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Discussion Starter · #1 ·
As some of you may know, I'm a carpenter, have been for 14 yrs. Winter around North East Ohio can be pretty harsh so we tend to slow down a bit in the winter months. So to pass the time I take on side work. This particular project is finishing a customers basement. He knew I was into fish (like everyone does) and said he wanted me to build his 150 into a wall in the basement and build a filter for it. The wall it's going in will divide the "family room" and the room with the pool table in it :thumb: The best part of this project is that they only live ten minutes from me! So far I've 95% of the framing is done in the basement and we got the tank lifted into the hole 8)

Here's me preping the wall to be dead nuts level. The tank will actually be sitting on two walls. The picture was taken from the pool room.


This is the same angle but the wall is complete. It's made out of 2x6, and before you all say it's not going to be strong enough..... consider the crush weight of a single 2x6... Most stands I see on "DIY" sections of forums are WAY over engineered and unnecessary. The wall on this side will be classic style paneling with all sections being either doors or removeable for tank maint.






These views are from the family room side of the basement. This wall is framed 2x4 16" on center (oc.) This wall will be cereamic tile :thumb:




The filter will be under the 150. He's got a 40 breeder but I may want to go larger. So I might build a box for the sump.

I'll also need to make a DIY overflow, you know those ones that don't lose siphon during a power outage. This is where I'll need your expert opinions on how to make the least intrusive, most eye appealing diy overflow. So bring on the ideas, we've got plenty of time as the ywould like the basement to be finished before anything "fish related" happens.

The great thing is I'll be able to seed his tank and filter and possibly give him a few fish to get it started :thumb:

Thoughts, comments, opinions allways appreciated!

TFG :)
 

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TheFishGuy said:
As some of you may know, I'm a carpenter,

Here's me preping the wall to be dead nuts level.
:lol: I love carpenter speak. I'll bet it's not even off a silky red one.

I would love to have time for side jobs like that but here in the desert my company keeps me busy all the time. If I accepted all the side jobs offered, my kids would grow up wondering what I looked like.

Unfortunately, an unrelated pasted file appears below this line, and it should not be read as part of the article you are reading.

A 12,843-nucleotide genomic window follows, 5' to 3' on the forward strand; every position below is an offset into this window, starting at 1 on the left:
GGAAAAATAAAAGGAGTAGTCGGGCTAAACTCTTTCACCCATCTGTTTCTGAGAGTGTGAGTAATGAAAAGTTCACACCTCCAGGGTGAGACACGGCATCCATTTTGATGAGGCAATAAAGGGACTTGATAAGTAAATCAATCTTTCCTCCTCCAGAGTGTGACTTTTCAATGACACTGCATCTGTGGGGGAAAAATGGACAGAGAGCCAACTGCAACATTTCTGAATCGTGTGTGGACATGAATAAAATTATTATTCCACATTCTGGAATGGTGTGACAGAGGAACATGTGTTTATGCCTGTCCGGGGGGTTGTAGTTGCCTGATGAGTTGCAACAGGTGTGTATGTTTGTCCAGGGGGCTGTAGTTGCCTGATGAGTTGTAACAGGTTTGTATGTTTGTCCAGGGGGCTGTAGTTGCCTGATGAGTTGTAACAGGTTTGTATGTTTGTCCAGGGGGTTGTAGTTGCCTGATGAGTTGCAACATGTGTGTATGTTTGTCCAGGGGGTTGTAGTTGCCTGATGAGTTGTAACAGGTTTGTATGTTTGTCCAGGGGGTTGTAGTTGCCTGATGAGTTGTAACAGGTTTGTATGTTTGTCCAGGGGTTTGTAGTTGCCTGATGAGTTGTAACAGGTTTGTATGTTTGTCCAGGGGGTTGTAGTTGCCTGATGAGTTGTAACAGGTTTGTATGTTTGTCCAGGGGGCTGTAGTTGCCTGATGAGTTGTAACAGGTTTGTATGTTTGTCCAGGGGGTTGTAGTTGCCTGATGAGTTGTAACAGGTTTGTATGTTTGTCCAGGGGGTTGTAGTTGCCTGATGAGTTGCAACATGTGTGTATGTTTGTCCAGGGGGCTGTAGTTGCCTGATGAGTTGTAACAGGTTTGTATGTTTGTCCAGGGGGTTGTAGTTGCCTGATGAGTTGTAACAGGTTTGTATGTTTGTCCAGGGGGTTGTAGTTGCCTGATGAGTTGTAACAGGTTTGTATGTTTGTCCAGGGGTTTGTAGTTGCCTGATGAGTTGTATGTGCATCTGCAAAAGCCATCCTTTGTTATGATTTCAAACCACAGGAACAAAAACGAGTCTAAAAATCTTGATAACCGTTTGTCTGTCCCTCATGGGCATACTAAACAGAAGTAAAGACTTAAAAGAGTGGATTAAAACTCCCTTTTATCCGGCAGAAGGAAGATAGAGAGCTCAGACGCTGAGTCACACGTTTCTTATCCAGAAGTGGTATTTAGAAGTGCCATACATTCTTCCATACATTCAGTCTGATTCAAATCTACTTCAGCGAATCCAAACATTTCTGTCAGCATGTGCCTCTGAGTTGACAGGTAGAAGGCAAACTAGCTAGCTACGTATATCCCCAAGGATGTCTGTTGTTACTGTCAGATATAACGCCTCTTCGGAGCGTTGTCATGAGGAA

Looking good TFG. :thumb:
 

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You sound like my dad iceblue... and its funny, they live in vegas as well

and fishguy, want to come over my place and help me build a wall as well =P
 

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Is that wood burning stove going to be moved?? Is it close enough to cause any heat problems? I know growing up my old man would get our stove really cooking in a cold nebraska winter. Just a thought. looks good and good luck :thumb:
 

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Discussion Starter · #6 ·
I rasied that question about the wood burner to him... he respoonse was... "I hardly ever use the thing"

But, what I think we're going to do is suspend a thermometer in the tank and really get that burner burnin'. It's got an electric blower on the bottom so the heat might be directed away from the tank... We'll see....

Not much is going to happen with this project due to everythin else in the basement getting done first... Lots of tile, a bathroom, built ins... all kinds of neato stuff. But I'll keep you all posted on progress of the tank. I just thought it'd be somehing cool to watch come together.

Any thoughts on the DIY overflow?
 

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If building a conventional stand with vertical posts spanned 3-4' apart, I would have oriented the rails under the tank so that they stood on end, but with 16" spans, I can't see any problem. The support should be just fine.

As for the overflow, I strongly recommend getting the tank drilled if those short side panels are not tempered glass. Especially since it's already dry. I assume you'll be building a closet or panel to work on the side of the tank, but dealing with tweaking a siphon overflow in a cramped area is more of a hassle than you need. If you can't drill, I'd go with a commercial overflow. The DIYs run about $25 in pvc parts and I prefer the finished look of the commercial boxes inside the tank. They start at about $40 and I think it's worth it for aesthetics.